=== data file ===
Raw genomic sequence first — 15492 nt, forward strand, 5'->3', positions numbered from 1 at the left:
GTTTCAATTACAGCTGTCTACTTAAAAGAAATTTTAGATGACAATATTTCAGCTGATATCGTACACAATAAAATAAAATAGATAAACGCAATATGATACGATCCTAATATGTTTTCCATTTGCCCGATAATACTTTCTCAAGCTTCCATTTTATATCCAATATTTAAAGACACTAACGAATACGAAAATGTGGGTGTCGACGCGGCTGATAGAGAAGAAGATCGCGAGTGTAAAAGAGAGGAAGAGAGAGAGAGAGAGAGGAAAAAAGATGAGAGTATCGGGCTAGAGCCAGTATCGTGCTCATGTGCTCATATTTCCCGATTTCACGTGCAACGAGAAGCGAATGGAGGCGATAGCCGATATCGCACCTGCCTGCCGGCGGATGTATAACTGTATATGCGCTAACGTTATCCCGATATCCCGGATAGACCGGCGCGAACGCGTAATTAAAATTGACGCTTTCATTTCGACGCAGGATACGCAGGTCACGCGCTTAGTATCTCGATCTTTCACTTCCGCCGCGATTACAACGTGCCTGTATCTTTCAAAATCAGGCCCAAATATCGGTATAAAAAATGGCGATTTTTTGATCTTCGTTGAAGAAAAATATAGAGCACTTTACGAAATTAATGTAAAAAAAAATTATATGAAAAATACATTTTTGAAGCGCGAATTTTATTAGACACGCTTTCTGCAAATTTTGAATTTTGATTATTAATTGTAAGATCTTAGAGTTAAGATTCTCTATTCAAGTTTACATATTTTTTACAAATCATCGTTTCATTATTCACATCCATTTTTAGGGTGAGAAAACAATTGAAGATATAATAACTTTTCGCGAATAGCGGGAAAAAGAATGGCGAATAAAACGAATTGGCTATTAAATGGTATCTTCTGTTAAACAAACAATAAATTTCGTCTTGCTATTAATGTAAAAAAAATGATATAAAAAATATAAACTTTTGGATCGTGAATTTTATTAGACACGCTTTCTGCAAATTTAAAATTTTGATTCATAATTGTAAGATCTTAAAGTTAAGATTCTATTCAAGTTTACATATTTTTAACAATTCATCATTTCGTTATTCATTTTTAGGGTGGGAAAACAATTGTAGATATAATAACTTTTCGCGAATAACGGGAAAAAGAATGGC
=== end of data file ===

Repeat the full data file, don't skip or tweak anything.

Raw genomic sequence first — 15492 nt, forward strand, 5'->3', positions numbered from 1 at the left:
GTTTCAATTACAGCTGTCTACTTAAAAGAAATTTTAGATGACAATATTTCAGCTGATATCGTACACAATAAAATAAAATAGATAAACGCAATATGATACGATCCTAATATGTTTTCCATTTGCCCGATAATACTTTCTCAAGCTTCCATTTTATATCCAATATTTAAAGACACTAACGAATACGAAAATGTGGGTGTCGACGCGGCTGATAGAGAAGAAGATCGCGAGTGTAAAAGAGAGGAAGAGAGAGAGAGAGAGAGGAAAAAAGATGAGAGTATCGGGCTAGAGCCAGTATCGTGCTCATGTGCTCATATTTCCCGATTTCACGTGCAACGAGAAGCGAATGGAGGCGATAGCCGATATCGCACCTGCCTGCCGGCGGATGTATAACTGTATATGCGCTAACGTTATCCCGATATCCCGGATAGACCGGCGCGAACGCGTAATTAAAATTGACGCTTTCATTTCGACGCAGGATACGCAGGTCACGCGCTTAGTATCTCGATCTTTCACTTCCGCCGCGATTACAACGTGCCTGTATCTTTCAAAATCAGGCCCAAATATCGGTATAAAAAATGGCGATTTTTTGATCTTCGTTGAAGAAAAATATAGAGCACTTTACGAAATTAATGTAAAAAAAAATTATATGAAAAATACATTTTTGAAGCGCGAATTTTATTAGACACGCTTTCTGCAAATTTTGAATTTTGATTATTAATTGTAAGATCTTAGAGTTAAGATTCTCTATTCAAGTTTACATATTTTTTACAAATCATCGTTTCATTATTCACATCCATTTTTAGGGTGAGAAAACAATTGAAGATATAATAACTTTTCGCGAATAGCGGGAAAAAGAATGGCGAATAAAACGAATTGGCTATTAAATGGTATCTTCTGTTAAACAAACAATAAATTTCGTCTTGCTATTAATGTAAAAAAAATGATATAAAAAATATAAACTTTTGGATCGTGAATTTTATTAGACACGCTTTCTGCAAATTTAAAATTTTGATTCATAATTGTAAGATCTTAAAGTTAAGATTCTATTCAAGTTTACATATTTTTAACAATTCATCATTTCGTTATTCATTTTTAGGGTGGGAAAACAATTGTAGATATAATAACTTTTCGCGAATAACGGGAAAAAGAATGGC